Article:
Schools grow wary of debate as vote looms

Council restrictions may do students a `disservice', critics warn

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As few as 11 debates on the independence referendum have been organised by Scotland's 364 secondary schools in the weeks before the vote - and in some authorities discussion has been banned altogether.

The news has prompted fears that local authorities are doing a "tremendous disservice" to pupils, eligible to vote from the age of 16, by not helping them to make an informed choice.

Some schools organised referendum debates before the summer but such activity has now become extremely rare. A TESS survey of all 32 councils finds that most are blocking debates involving Yes and No campaigners this term, especially during the "purdah" pre-election period, when local and central government is not allowed to make announcements.

Of 11 debates that councils said were taking place, four were in one of the least-populated authorities, the Western Isles - one at each secondary - and four others covered Inverclyde's six secondaries. TESS has learned of two schools holding debates in East Lothian and one in Midlothian.

In Highland, it emerged this week that a debate at Kingussie High School due to be held today had been cancelled. In a letter to independent MSP John Finnie, which Mr Finnie posted on Twitter, headteacher Ollie Bray said that he had hoped the debate would have "a profound effect on the political literacy of our school community" but that "the decision [not] to run the event was taken out of our control".

Perth and Kinross is organising a Question Time-style event on 2 September for 1,000 pupils, while a handful of councils said some pupils would attend a major BBC debate in Glasgow on 11 September.

Some councils may permit classroom discussions without outside speakers, but others have decided that the best policy this term is for schools not to engage with the referendum at all.

Angus said that "no activity related to the 2014 Scottish referendum should take place within schools". In North Ayrshire, "the council is barred from publishing materials relating to the referendum, which effectively stops schools from undertaking referendum-related activities after the summer break".

In a note to schools, Fife said that in the official election period, which started last week, "no activity related to the 2014 referendum on independence for Scotland should take place proactively within schools.We are legally obliged to observe this requirement". Fife teachers must restrict themselves to answering questions on technical matters alone, such as how to vote.

Advice for schools was produced last year by education directors body ADES, School Leaders Scotland, Education Scotland and the Electoral Commission. ADES policy adviser Bruce Robertson said it was up to local returning officers to decide how to interpret that advice, but that it was "very wise" to avoid debates during purdah. ADES general secretary John Stodter said councils were taking "a precautionary approach" as they were "very sensitive" to accusations of bias.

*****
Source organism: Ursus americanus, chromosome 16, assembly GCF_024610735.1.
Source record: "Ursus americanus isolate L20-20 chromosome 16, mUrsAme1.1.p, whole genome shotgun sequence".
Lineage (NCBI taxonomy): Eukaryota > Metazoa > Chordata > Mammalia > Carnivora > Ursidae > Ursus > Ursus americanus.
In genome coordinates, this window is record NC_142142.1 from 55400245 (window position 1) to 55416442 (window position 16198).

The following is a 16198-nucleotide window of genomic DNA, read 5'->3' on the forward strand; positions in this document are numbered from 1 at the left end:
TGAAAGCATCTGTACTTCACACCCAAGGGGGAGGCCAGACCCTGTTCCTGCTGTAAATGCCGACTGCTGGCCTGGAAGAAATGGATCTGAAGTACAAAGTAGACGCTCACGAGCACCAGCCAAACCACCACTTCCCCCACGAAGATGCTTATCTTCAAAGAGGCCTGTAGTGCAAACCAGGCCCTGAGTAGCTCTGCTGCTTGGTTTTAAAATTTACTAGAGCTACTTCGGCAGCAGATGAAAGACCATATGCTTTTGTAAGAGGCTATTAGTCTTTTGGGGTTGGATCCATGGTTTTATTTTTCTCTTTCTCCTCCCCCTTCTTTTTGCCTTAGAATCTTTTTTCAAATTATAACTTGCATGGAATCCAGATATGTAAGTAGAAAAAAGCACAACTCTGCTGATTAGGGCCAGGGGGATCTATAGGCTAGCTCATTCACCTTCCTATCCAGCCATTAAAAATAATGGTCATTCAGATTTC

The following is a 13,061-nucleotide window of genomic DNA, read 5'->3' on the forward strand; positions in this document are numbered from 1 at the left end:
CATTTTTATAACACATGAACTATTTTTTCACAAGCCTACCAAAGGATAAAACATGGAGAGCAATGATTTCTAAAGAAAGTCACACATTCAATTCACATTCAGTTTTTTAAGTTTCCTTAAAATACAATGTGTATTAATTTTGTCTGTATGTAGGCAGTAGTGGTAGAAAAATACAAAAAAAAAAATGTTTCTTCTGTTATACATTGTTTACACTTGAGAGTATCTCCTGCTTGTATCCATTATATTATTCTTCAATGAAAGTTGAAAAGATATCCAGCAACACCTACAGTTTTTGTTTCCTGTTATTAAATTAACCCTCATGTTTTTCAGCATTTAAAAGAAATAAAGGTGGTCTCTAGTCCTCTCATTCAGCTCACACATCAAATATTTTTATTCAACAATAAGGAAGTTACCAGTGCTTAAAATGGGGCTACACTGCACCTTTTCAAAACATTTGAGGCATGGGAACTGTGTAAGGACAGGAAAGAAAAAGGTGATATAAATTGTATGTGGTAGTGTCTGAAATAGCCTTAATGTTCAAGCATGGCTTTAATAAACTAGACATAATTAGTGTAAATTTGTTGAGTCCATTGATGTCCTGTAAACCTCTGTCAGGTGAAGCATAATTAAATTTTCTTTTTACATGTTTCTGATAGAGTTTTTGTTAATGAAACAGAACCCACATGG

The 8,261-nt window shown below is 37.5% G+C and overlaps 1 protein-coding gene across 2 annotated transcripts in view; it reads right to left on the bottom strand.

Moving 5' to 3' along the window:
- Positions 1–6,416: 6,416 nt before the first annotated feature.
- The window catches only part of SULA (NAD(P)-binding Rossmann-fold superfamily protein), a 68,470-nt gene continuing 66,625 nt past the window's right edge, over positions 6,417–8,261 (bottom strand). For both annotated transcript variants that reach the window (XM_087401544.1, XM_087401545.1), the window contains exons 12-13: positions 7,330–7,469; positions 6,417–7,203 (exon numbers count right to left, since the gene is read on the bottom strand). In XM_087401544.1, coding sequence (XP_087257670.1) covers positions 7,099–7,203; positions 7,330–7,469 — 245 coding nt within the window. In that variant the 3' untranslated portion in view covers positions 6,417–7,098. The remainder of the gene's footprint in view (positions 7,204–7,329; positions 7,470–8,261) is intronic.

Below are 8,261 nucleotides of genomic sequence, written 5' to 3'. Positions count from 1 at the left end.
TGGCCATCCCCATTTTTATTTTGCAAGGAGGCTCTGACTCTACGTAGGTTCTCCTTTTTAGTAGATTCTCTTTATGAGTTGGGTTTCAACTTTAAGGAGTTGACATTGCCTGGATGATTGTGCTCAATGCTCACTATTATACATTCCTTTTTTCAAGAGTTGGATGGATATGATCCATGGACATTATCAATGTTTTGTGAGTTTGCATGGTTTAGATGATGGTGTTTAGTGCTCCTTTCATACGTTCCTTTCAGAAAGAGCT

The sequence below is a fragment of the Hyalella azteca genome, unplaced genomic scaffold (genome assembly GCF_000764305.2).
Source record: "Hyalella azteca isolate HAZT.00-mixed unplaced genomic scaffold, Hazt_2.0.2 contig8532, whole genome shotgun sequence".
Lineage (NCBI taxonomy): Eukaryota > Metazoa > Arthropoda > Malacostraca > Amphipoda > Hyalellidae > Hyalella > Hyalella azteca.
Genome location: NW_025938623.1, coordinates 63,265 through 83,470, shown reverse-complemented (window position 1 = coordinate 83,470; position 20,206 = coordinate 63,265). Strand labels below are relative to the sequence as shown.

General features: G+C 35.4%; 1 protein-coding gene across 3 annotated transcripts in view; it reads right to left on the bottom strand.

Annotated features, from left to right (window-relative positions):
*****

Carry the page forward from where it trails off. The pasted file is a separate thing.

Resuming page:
"I hope that neither the legislative requirement on councils nor any guidance produced through Education Scotland acts in any way to diminish the opportunities that 16- and 17-year-olds have for participating in the referendum and wider civic engagement," said Robert Macmillan, vice-president of the Scottish Secondary Teachers' Association and Fife principal teacher of social subjects. "To do so would be a tremendous disservice to our young people and our curricular requirement to help shape responsible citizens."

Susan Quinn, former president of the EIS teaching union and a supporter of the Yes campaign, described meeting several pupils from different schools at a Women for Independence event. Some said that teachers were happy to let referendum discussion flow, but other teachers felt they were not allowed to.

"I don't understand why [councils] would take a line that you shouldn't engage the young people in consideration of these issues - that is the whole point of education," Ms Quinn said.

Stewart Whyte, an Aberdeenshire history teacher and vice-chairman of Better Together in the area, said that the general attitude was that schools were "reluctant to get involved" in the debate after the summer but that most of his pupils had sought information online and had already decided how to vote.

On his council's stance, he said: "We're being advised to keep away from [the referendum] in case it could be misconstrued." Mr Whyte, who has stood for parliament as a Conservative, added: "I wouldn't have had a problem had there been more debates, but I understand why the decision has been made."

Eileen Prior, the Scottish Parent Teacher Council's executive director, said: "We have argued consistently that [the referendum] is a great learning opportunity which schools should engage in. Debates or hustings are, of course, only one means, but we would have expected there to have been more than 11."

East Lothian's Musselburgh Grammar will today hear from SNP and Green MSPs (for Yes) and Labour and Conservative MSPs (for No). The demand from pupils for such a debate was "incredible", said modern studies teacher Ruairidh Nicolson.

Democratic process

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